Marcus Johansson laid it out plain and simple following a 4-2 loss to the Pittsburgh Penguins at KeyBank Center on Thursday.
The Buffalo Sabres turned in strong stretches, including a second period that coach Ralph Krueger felt was one of their best of the season. The difference between winning and losing, Johansson said, was not being able to finish their chances.
"We definitely created enough chances to score goals and I think for a lot of that game we were the better team," Johansson said.
"Second period, we played really well and we pressured them and pushed them back but we come out emptyhanded out of that period and it's frustrating when it's like that but, you know, winning hockey games you've got to score more goals than the other team and we didn't do that."
Video: BUF Recap: McCabe, Johansson score in 4-2 home loss
Johansson and Jake McCabe scored goals for the Sabres, both of which cut the team's deficit to one. In each instance, the Penguins responded with goals of their own within the next five minutes.
The Sabres went 0-for-3 on the power play, falling to 0-for-13 in their last six games. They have scored two goals or less in each contest during a five-game winless streak that dates back to their loss in Colorado last Tuesday.
Buffalo had won five of six games before the loss to Colorado and was held to less than three goals just once in that span.
"I think we've had some good games, some good stretches," McCabe said. "If you want to go through these last five games, I think it starts with the first two games of the road trip, we had tie games going into the third period and we've been playing some good hockey and then we lose those. Those are two emotional losses and [we] just haven't seemed to find our groove again."
Krueger said the second period, which opened with the Sabres trailing 2-1, was indicative of the way they want to play consistently. They generated the first six shots of the frame thanks to quick puck movement out of their own zone and, by extension, limited possession time for the Penguins.
"When we do that it feels fast and we feel fast and it's threatening for the other teams as you saw it was there," Krueger said. "We had eight, nine top scoring chances in the second period but we don't bury any and so when you're not getting rewarded for that it's tough to sustain that.
"We let up a touch in the third and we just never got that exact drive back. But, again, there's signs there of the game we need to play and the game we need to work to carry out for 60 minutes."
Video: POSTGAME: Krueger
The Sabres outchanced the Penguins, 9-0, at 5-on-5 during the second period (according to Natural Stat Trick). Yet it was Penguins who scored the period's lone goal, a power-play marker by Patric Hornqvist that deflected in off the stick of goaltender Jonas Johansson. It was Pittsburgh's first shot of the period.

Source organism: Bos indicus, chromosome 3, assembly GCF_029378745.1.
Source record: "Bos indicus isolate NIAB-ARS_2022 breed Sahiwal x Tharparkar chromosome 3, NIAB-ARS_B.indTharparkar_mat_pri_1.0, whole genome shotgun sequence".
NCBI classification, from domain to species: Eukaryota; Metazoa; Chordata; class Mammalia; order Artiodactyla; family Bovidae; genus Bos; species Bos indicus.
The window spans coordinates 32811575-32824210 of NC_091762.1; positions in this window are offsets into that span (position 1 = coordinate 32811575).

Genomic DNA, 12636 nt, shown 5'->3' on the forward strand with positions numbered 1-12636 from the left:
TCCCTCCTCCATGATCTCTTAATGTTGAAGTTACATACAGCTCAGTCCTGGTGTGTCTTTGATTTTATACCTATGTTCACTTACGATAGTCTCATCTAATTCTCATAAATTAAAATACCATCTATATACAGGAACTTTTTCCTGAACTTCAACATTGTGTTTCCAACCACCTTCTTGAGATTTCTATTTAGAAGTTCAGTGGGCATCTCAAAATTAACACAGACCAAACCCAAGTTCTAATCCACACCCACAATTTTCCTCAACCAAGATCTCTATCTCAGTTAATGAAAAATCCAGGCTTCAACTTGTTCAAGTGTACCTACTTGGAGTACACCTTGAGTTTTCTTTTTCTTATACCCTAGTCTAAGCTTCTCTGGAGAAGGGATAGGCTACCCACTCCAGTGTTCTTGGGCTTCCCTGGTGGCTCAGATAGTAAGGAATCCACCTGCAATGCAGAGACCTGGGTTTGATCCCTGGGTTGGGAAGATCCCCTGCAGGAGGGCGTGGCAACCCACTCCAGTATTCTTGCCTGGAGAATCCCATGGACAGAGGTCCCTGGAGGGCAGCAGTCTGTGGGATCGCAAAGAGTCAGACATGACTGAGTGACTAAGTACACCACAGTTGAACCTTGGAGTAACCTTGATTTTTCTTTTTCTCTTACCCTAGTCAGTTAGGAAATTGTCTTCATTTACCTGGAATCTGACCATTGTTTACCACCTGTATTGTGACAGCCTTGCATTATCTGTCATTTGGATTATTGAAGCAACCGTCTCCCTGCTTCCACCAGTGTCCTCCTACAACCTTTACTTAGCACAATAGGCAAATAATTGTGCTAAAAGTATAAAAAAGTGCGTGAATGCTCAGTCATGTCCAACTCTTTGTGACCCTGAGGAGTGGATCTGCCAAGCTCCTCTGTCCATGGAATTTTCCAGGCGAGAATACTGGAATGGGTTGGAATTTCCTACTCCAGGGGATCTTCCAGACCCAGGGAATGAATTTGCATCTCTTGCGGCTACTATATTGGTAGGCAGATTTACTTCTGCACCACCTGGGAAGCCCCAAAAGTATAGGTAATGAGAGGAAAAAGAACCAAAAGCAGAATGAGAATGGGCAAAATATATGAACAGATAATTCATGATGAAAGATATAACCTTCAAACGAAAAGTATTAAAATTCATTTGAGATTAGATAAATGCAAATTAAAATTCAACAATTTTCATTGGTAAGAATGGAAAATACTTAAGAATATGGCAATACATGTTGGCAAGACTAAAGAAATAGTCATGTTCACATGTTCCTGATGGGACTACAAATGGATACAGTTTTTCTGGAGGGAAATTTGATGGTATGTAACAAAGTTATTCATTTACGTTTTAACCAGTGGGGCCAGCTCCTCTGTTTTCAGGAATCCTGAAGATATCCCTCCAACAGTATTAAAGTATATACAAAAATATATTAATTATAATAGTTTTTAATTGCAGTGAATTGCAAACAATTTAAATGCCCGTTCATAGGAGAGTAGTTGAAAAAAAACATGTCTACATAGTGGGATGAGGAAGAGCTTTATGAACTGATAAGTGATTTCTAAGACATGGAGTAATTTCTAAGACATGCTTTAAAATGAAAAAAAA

Marcus Johansson brought the Sabres back within one when he finished a pass from former Penguins forward Dominik Kahun less than two minutes into the third period. Sidney Crosby scored off a backhand shot to restore the two-goal lead with 13:58 remaining.
"It's fighting up a big hill right now," Krueger said. "But more than anything, it's our offensive production that's causing us the pain. It's the lack of being able to score on the power play and 5-on-5 right now with the chances we have.
"What can we do? We have to just keep working. We have to keep creating those chances and look to work for the uglier goals and that's going to be our only way into success here."
Goalie interference costs Sabres
The Sabres came out on the wrong end of two goalie interference calls in the game, both of which led to goals for Hornqvist. The first came on the Penguins' first goal of the night, which saw Hornqvist score on a backhand shot after Nick Bjugstad drove into Jonas Johansson and sent the goalie down to the ice.
Buffalo challenged the play for goaltender interference, but the call on the ice stood. Officials ruled that McCabe and Curtis Lazar - who were defending the play - were responsible for sending Bjugstad into Johansson.
"I was quite stunned," Krueger said. "I mean, we reviewed it about six times and they're claiming that we knocked [Bjugstad] in but there was a normal altercation. It looks like his hands are out in front of him.
"But, you know what, they look at it in real time supposedly when they make those decisions and for us it's the second time where we haven't had one turned over that we thought was quite clearly goaltender interference. But it is what it is, and we needed to recover. We did and just didn't do enough after."
The Sabres later saw their strong start to the second period end with a goaltender interference call against Johan Larsson. Hornqvist made it 3-1 on the ensuing power play.
Kahun tallies a point against former team
Kahun admitted he was a bit nervous given the multitude of circumstances surrounding the game. Not only was it his home debut with the Sabres; he was playing the team that traded him just 10 days ago.
The 24-year-old was able to stay productive, earning his third point in four games with Buffalo when he set up Johansson on a rush in the third period.
Video: PIT@BUF: Johansson beats Murray to trim deficit
"He's an unreal player," Johansson said. "I think he's so good with the puck and he sees the ice really well. He holds onto it and makes plays so it's fun to play with him."
The Sabres visit the Philadelphia Flyers on Saturday. Coverage on MSG begins at 6:30 p.m. or you can listen on WGR 550. Puck drop is scheduled for 7.